The History of 80s Freestyle Music

Freestyle or Latin Freestyle, also called Latin Hip Hop in its early years, is a form of electronic music which emerged in the early 1980s.

The music first developed primarily in the Latino communities of New York City and then Miami in the early 1980s. Initially, it was a fusion of the vocal styles found in 1970s disco music with the syncopated, synthetic instrumentation of 1980s electro, as favored by fans of breakdancing. It was also influenced by sampling, as found in hip hop music. Specifically, Freestyle’s true roots are traced back to Soul Sonic Force’s “Planet Rock” (1982) and Shannon’s “Let the Music Play”, which debuted in 1983. Silent Morning, composed by Noel, boosted Freestyle’s popularity and brought it to the forefront of the international scene in 1987, expanding its potential. Freestyle reached its peak in the early 1990s.

Freestyle has continued to have a strong following in its two founding cities, although a club sound, Freestyle has begun to spread back into the mainstream media. Since its debut the concert reinserted Freestyle into the lime light paving the way for new releases. After the popularity of Reggaeton began to diminish interest in Freestyle began to increase, with some radio stations giving up their Reggaeton blocks for Freestyle blocks. Although Freestyle remained an “old school beat”, its popularity continued to expand further than New York City and Miami, beginning to spread into Europe. In 2008, arguably the largest Freestyle concert in its existence was held at Madison Square Garden in New York City. The concert titled “Freestyle Extravaganza” sold out and was one of the most celebrated concerts.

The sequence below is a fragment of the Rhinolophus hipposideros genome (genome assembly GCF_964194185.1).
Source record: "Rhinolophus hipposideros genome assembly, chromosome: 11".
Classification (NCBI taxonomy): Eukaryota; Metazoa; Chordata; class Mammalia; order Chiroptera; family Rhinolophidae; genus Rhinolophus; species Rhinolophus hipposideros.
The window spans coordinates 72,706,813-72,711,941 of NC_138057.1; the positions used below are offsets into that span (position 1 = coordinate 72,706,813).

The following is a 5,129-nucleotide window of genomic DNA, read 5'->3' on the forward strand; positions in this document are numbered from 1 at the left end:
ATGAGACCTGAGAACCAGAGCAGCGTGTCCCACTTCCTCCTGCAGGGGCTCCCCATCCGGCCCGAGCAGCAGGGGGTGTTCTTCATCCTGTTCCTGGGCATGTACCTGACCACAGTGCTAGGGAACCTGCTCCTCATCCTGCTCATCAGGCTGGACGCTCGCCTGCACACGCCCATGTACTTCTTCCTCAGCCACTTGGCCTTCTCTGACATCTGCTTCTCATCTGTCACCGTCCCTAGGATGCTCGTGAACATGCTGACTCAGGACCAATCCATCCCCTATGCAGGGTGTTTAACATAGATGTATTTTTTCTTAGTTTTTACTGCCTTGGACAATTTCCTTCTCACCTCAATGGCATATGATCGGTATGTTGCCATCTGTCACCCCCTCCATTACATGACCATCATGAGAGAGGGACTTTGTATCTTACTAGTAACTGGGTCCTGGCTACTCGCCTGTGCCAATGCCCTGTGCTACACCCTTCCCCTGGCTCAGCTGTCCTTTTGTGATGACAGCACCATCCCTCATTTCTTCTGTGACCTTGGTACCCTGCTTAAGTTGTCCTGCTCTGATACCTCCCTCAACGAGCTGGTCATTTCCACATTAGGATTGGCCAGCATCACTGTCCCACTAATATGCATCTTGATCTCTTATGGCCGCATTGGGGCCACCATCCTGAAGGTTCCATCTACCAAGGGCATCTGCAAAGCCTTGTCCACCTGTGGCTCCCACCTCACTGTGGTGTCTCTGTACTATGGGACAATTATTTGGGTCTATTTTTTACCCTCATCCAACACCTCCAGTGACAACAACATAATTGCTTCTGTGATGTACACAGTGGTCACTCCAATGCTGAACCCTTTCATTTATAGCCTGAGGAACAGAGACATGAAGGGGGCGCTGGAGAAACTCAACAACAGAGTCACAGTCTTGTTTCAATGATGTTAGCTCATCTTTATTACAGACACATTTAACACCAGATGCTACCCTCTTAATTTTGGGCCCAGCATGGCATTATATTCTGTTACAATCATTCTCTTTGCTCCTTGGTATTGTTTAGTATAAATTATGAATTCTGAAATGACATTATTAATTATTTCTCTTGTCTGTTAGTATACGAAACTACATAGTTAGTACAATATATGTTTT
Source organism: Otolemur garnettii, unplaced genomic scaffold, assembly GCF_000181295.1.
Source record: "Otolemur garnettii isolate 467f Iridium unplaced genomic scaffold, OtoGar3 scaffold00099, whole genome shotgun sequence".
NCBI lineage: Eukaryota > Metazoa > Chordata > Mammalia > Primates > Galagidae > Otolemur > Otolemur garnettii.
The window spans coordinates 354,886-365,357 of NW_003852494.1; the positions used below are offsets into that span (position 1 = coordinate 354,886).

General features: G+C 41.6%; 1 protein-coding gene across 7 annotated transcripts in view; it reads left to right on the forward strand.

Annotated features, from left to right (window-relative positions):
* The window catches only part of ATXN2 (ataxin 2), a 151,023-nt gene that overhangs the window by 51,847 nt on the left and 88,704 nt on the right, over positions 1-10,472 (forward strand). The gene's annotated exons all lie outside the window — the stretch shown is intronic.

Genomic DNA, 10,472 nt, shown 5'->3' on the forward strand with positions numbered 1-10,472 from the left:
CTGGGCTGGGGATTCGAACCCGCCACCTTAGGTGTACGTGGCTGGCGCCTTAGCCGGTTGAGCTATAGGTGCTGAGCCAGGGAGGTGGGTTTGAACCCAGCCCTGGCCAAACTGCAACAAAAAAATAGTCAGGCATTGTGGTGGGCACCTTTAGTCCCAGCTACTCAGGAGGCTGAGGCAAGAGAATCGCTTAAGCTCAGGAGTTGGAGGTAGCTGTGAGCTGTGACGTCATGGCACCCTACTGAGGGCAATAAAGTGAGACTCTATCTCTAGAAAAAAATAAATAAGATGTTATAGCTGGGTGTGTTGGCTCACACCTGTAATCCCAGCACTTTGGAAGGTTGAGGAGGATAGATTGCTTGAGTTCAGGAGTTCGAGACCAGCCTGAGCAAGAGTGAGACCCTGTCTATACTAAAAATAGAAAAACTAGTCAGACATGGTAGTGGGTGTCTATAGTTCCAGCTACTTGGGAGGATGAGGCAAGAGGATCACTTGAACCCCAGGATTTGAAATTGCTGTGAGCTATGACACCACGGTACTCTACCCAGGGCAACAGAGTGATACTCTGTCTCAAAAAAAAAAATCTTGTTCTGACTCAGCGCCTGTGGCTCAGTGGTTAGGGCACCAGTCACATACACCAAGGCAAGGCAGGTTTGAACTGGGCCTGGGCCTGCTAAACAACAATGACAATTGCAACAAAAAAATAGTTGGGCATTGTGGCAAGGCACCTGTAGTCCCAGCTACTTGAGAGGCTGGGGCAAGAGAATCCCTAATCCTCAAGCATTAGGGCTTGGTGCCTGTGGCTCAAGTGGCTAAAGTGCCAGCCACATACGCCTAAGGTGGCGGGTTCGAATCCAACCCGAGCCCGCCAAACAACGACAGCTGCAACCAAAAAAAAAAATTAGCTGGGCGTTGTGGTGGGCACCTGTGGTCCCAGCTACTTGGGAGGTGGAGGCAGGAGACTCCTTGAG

Why Freestyle music is actually called freestyle is subject to speculation. Some feel the term “freestyle” may refer to the difference between the mixing techniques used by DJs spinning this form of music and those who were spinning disco, the only other widely played dance music that incorporated sung vocals. Disco, with its relatively predictable beat structure, could be mixed with smooth, slow, and consistent techniques, but freestyle’s syncopated beat structures demanded that DJs get creative, incorporating aspects of both disco and hip-hop techniques; they often had to (or had more freedom to) mix more quickly and more responsively to the individual pieces of music.

Others believe it refers to the vocal technique: singing melodic pop vocals over the kind of beats that were previously used only with rap and semi-chanted electro-funk vocal styles was a form of freestyling — getting creative by mixing up the styles — somewhat akin to the use of the term in reference to competitive freestyle rap.

Another explanation is that the dancing associated with this music allows for a greater degree of freedom of expression than the other music that was prevalent at the time. Each individual dancer is free to create his or her own style.

In Miami, the freestyle name evolved after confusion between Tony Butler’s track “Freestyle Express” by Freestyle and Debbie Deb’s “When I Hear Music,” a slightly older but more popular track that was produced by Butler. The sound became synonymous with Butler’s production, and the name of the group he was in, Freestyle, became the genre’s name.